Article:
The problem with Nightmare Boy is the scope of what the developer is trying to do and the fact that the ideas they have seem too plentiful for what they produced. This is a game that struggles to communicate its identity; does it want to be a Metroidvania style platformer? Does it want to be a challenging 2D scroller, like Salt & Sanctuary? Or does it want to be a charming, albeit more grown up, version of the games we played in the 16-Bit era? And there lies the problem.
The opening of Nightmare Boy leads the player to believe that what follows on from the bizarre intro will be a game of humour, maybe some whimsy; all skinned with a dark cartoon style reminiscent of comic books from the nineties. The design is quite inspired and really helps give the game character, something not in lacking at all. The entire cast is bold, colourful and individual which suits the concept of little boy dragged into a nightmare world.
It’s in this nightmare world that we must travel, in order to get back to the real world, because our small protagonist finds himself in a case of mistaken identity. It’s a very simple story and really takes second place to the concepts of platforming and facing giant bosses. Unfortunately, neither of those features holds enough grunt to carry the game.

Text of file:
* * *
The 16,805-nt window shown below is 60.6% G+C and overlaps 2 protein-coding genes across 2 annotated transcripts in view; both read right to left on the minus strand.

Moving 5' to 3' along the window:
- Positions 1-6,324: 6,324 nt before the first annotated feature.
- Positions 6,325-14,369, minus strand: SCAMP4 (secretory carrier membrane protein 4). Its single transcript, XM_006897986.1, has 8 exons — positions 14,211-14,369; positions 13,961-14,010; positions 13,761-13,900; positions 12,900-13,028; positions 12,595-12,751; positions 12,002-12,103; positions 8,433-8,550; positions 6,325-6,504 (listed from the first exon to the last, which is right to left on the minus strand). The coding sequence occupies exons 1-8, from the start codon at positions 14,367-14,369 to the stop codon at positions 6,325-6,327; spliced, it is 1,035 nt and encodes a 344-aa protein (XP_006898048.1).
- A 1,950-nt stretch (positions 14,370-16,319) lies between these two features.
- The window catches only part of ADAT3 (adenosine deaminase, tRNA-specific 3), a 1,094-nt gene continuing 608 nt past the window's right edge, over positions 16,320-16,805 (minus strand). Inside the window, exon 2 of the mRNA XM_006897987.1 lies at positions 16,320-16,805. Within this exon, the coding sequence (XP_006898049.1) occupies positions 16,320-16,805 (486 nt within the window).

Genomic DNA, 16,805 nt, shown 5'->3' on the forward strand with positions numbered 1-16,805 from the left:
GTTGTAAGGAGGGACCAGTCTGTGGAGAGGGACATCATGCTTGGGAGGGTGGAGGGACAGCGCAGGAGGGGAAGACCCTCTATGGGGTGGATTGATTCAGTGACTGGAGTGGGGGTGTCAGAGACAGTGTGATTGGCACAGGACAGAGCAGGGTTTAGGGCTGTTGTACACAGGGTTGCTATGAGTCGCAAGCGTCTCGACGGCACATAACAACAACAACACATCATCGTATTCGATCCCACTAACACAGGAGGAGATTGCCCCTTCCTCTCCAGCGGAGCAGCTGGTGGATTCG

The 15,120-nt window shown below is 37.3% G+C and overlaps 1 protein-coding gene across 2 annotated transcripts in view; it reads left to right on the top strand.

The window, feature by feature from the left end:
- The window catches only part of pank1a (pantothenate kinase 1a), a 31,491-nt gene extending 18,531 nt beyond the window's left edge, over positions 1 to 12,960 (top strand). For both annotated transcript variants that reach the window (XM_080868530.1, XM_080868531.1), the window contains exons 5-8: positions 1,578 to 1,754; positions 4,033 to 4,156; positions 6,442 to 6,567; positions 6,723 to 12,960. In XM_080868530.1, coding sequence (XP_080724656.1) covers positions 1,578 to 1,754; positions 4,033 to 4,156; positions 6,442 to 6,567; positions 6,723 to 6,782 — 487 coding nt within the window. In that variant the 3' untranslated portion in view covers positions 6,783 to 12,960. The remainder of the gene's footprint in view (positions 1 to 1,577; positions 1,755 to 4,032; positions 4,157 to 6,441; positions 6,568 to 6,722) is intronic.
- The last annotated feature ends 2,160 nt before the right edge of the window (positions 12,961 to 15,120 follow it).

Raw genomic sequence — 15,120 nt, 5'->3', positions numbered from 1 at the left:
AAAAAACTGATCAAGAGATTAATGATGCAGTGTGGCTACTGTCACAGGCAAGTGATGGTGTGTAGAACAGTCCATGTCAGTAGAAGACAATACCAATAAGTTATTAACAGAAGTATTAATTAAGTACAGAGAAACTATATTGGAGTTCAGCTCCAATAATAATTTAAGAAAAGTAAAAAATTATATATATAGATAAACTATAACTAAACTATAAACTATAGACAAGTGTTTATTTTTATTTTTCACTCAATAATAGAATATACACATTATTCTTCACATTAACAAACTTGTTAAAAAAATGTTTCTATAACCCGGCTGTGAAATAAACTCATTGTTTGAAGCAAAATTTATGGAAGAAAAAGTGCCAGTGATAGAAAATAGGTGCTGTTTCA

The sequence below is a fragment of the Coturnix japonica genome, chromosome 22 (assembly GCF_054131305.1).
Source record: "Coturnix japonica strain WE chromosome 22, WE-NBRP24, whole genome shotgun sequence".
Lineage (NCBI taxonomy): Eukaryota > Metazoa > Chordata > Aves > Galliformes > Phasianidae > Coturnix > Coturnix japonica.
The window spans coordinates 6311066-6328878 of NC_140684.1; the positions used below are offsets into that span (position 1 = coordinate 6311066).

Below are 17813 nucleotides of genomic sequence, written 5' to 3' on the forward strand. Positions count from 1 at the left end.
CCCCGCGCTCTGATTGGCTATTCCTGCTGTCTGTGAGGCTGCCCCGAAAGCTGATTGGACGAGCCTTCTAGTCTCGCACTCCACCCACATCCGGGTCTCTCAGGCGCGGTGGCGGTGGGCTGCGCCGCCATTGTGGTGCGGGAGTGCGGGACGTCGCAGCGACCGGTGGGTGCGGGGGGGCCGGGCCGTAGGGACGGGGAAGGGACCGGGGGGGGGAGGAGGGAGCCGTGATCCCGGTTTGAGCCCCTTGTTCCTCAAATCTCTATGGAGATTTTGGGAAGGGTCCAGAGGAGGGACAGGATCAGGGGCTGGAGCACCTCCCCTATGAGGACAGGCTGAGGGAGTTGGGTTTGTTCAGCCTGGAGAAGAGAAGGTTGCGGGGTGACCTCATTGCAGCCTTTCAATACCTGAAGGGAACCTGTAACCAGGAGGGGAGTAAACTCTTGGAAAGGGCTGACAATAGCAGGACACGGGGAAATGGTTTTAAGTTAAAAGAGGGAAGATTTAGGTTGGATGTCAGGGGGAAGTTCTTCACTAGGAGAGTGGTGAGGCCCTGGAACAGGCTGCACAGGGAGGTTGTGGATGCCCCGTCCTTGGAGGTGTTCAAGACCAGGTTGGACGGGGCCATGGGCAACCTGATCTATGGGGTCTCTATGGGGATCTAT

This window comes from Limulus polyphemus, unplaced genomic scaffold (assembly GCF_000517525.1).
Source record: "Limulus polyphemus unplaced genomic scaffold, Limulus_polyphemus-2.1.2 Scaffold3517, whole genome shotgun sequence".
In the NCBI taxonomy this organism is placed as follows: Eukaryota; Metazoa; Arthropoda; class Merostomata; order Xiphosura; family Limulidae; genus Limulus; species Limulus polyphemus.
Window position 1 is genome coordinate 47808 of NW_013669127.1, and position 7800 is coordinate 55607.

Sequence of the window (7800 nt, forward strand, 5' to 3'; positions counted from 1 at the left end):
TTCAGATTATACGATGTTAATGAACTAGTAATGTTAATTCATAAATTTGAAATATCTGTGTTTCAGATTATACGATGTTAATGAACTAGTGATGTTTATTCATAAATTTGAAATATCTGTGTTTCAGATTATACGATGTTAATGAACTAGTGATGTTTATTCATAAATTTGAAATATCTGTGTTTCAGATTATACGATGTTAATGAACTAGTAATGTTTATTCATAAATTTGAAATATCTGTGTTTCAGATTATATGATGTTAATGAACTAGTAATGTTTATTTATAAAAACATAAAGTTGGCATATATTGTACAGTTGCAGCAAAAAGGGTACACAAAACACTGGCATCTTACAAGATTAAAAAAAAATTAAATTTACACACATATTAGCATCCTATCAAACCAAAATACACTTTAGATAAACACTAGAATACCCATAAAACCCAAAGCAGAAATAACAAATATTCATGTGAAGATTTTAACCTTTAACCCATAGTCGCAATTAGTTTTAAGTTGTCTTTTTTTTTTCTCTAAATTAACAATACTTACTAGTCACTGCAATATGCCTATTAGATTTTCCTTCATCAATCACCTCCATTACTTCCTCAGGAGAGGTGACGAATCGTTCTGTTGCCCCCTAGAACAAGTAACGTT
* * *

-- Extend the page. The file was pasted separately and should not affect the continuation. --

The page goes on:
The platforming of jumping – double, standard and wall – and dispatching enemies is fine, but not quite tight enough to be outstanding. Getting hit by an enemy feels jarring, triggering i-frames that leaves you feeling a bit useless, almost floundering. Admittedly as the game progresses the movement starts to feel a little more comfortable, but we’re not looking at something that emulates Mario or any new twitch platformer, it sits a little awkwardly in the middle.
Then come the bosses which, like so many games at the moment, feel ripped out of the minds of Dark Souls developer, FromSoft. The problem with this is, these large scale battles between underpowered hero and hulking monster just doesn’t work in this game. The battles have great scope, the bosses are well designed, but without an inventory to play with or armour and weapons to combine, it just feels too flat. There’s not much spark, it’s… for lack of a better term, soulless.
The saving system of checking in at certain places feels dated and archaic when compared to the concept of the game. The levels themselves are a bit too linear; the drive to head off and explore either doesn’t appear when it could or ends with a pop, rather than the bang of surprise or discovery. After only a handful of hours I started to feel disconnected and lost interest, not wanting to pick up my Switch and play, meaning I couldn’t explore the world they’d created and the style that has been crafted.
Overall I’m torn between wanting to champion something that features nice design and wanting to dwell on the missed opportunities or lack of spark. In a world of tight platformers with wonderful scales of difficulty, Nightmare Boy will just end up lost among the others who are top of the class.
The Verdict – On Target
Platforms Available – PC, Switch, PlayStation 4, Xbox One
Platform Reviewed – Switch
For more on our scoring policy, please read this post. Review based on code supplied by PR.